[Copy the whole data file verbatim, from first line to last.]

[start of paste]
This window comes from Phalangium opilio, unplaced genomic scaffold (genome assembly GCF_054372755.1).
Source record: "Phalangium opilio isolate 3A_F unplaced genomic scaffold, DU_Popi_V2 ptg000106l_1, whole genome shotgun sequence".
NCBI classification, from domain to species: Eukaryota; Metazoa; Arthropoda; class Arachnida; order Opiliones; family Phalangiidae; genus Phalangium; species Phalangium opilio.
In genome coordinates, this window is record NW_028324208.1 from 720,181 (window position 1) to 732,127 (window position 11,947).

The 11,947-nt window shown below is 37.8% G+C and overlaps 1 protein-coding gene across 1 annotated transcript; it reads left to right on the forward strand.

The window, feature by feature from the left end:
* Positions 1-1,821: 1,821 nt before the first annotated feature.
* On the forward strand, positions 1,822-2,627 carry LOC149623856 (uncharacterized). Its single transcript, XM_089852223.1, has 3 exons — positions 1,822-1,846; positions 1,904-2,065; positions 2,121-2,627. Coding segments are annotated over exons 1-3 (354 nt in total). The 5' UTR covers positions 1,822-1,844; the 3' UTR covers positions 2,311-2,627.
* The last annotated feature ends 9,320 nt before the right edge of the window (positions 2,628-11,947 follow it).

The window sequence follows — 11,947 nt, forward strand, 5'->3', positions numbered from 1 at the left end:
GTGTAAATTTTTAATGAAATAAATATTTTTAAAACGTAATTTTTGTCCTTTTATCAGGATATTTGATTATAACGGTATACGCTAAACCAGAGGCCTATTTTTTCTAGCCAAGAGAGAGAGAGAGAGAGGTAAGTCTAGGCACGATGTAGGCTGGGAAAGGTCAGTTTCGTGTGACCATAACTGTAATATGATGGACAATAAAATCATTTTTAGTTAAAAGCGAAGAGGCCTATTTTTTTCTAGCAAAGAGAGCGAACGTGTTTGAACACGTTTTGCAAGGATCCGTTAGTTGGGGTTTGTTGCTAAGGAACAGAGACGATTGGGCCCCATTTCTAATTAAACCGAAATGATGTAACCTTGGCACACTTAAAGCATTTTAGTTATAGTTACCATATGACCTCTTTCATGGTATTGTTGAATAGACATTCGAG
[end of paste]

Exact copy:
This window comes from Phalangium opilio, unplaced genomic scaffold (genome assembly GCF_054372755.1).
Source record: "Phalangium opilio isolate 3A_F unplaced genomic scaffold, DU_Popi_V2 ptg000106l_1, whole genome shotgun sequence".
NCBI classification, from domain to species: Eukaryota; Metazoa; Arthropoda; class Arachnida; order Opiliones; family Phalangiidae; genus Phalangium; species Phalangium opilio.
In genome coordinates, this window is record NW_028324208.1 from 720,181 (window position 1) to 732,127 (window position 11,947).

The 11,947-nt window shown below is 37.8% G+C and overlaps 1 protein-coding gene across 1 annotated transcript; it reads left to right on the forward strand.

The window, feature by feature from the left end:
* Positions 1-1,821: 1,821 nt before the first annotated feature.
* On the forward strand, positions 1,822-2,627 carry LOC149623856 (uncharacterized). Its single transcript, XM_089852223.1, has 3 exons — positions 1,822-1,846; positions 1,904-2,065; positions 2,121-2,627. Coding segments are annotated over exons 1-3 (354 nt in total). The 5' UTR covers positions 1,822-1,844; the 3' UTR covers positions 2,311-2,627.
* The last annotated feature ends 9,320 nt before the right edge of the window (positions 2,628-11,947 follow it).

The window sequence follows — 11,947 nt, forward strand, 5'->3', positions numbered from 1 at the left end:
GTGTAAATTTTTAATGAAATAAATATTTTTAAAACGTAATTTTTGTCCTTTTATCAGGATATTTGATTATAACGGTATACGCTAAACCAGAGGCCTATTTTTTCTAGCCAAGAGAGAGAGAGAGAGAGGTAAGTCTAGGCACGATGTAGGCTGGGAAAGGTCAGTTTCGTGTGACCATAACTGTAATATGATGGACAATAAAATCATTTTTAGTTAAAAGCGAAGAGGCCTATTTTTTTCTAGCAAAGAGAGCGAACGTGTTTGAACACGTTTTGCAAGGATCCGTTAGTTGGGGTTTGTTGCTAAGGAACAGAGACGATTGGGCCCCATTTCTAATTAAACCGAAATGATGTAACCTTGGCACACTTAAAGCATTTTAGTTATAGTTACCATATGACCTCTTTCATGGTATTGTTGAATAGACATTCGAG